Many of us are at home with some extra time on our hands while schools and child care centers are shut down. Staying at home can be challenging, but it also provides an opportunity to take some extra time for yourself, enjoying new hobbies and new books. In this article, we are sharing books designed to help you continue to grow in your teaching practice so that you can return to work feeling refreshed with new ideas to bring into your classroom or program.
This book is a fascinating read for any educators or child care professionals who are interested in ACES or childhood trauma. Written by pediatrician and California’s surgeon general, Dr. Nadine Burke Harris uses storytelling to dive into fascinating, moving, and compelling research.
In his book, Jamil Zaki uses a combination of compelling research and touching stories to demonstrate how empathy can be built and strengthened. This book is a wonderful read for educators who are seeking to support little ones in their social emotional development, and includes skill-building through friendships, kindness, and empathy.
Do you have little ones in your classroom who are quiet or shy, and wonder how to cultivate their strengths? Maybe you consider yourself an introvert and you’re looking for resources to better understand yourself and your strengths in the workplace. This book is a wonderful resource for anyone interested in learning about differences in personalities, especially between introverts and extroverts. The book will walk you through some of the hidden strengths that lie in this personality type.
In “Mind in the Making,” Ellen Galinsky has grouped early childhood research into seven critical life skills and explains the benefits of helping young children adopt these skills during early childhood: (1) focus and self control; (2) perspective taking; (3) communicating; (4) making connections; (5) critical thinking; (6) taking on challenges; and (7) self-directed, engaged learning. Galinsky shares research and advice to help children strengthen these important skills.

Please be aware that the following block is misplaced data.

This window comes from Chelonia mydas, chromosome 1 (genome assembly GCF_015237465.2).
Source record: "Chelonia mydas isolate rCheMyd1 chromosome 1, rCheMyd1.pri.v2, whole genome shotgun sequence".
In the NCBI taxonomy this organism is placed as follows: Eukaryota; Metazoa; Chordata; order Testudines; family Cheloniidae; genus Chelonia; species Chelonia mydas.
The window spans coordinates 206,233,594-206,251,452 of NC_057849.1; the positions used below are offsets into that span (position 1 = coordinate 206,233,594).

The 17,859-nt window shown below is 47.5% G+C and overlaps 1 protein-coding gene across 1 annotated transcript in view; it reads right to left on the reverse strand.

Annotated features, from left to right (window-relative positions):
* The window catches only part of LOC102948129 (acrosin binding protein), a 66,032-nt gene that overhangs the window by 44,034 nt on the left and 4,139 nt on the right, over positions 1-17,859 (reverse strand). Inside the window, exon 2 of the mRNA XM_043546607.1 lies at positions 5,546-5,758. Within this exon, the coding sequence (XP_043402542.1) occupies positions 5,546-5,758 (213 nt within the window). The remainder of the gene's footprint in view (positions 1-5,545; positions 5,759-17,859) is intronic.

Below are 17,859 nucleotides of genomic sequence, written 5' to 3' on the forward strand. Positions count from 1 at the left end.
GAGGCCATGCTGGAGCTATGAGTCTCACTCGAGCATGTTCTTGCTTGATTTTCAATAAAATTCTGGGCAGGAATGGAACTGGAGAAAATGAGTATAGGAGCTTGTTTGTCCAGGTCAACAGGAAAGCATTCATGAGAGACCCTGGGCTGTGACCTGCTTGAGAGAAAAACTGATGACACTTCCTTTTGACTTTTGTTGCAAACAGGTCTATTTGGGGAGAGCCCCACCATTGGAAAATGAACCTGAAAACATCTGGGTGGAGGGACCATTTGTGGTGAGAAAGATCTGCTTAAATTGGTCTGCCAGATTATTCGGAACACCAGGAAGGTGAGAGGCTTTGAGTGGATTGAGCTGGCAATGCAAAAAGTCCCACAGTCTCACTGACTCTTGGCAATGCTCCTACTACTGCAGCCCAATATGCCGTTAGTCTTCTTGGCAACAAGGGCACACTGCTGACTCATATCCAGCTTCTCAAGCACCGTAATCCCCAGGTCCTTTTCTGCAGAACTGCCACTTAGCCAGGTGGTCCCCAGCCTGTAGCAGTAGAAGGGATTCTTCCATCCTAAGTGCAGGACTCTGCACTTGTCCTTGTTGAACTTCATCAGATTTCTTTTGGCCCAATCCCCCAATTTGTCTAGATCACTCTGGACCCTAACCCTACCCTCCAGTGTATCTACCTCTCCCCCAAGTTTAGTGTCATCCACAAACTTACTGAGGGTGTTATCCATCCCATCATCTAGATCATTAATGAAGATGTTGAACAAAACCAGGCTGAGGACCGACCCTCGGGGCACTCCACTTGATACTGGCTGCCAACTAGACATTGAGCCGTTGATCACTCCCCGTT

In The Gardener and the Carpenter, developmental psychologist and philosopher Alison Gopnik looks at relationships between kids and parents. Drawing on research, she shows that caring adult relationships are vital for children’s learning and well-being. She encourages readers to remember that children are designed to be messy and unpredictable, playful, and imaginative.
Looking for more?
Check out the links below to find some of the books that Good2Know has shared in the past, for other reads you might enjoy.
The Emotional Life of the Toddler: insight into development, temperament, and challenging behaviors during toddlerhood
The Elephant in the Playroom: a book on inclusion, short essays written by parents of children with special needs
No Bad Kids: delves into topics such as tantrums, testing boundaries, and punishment to explore how we can respond to children with patience and understanding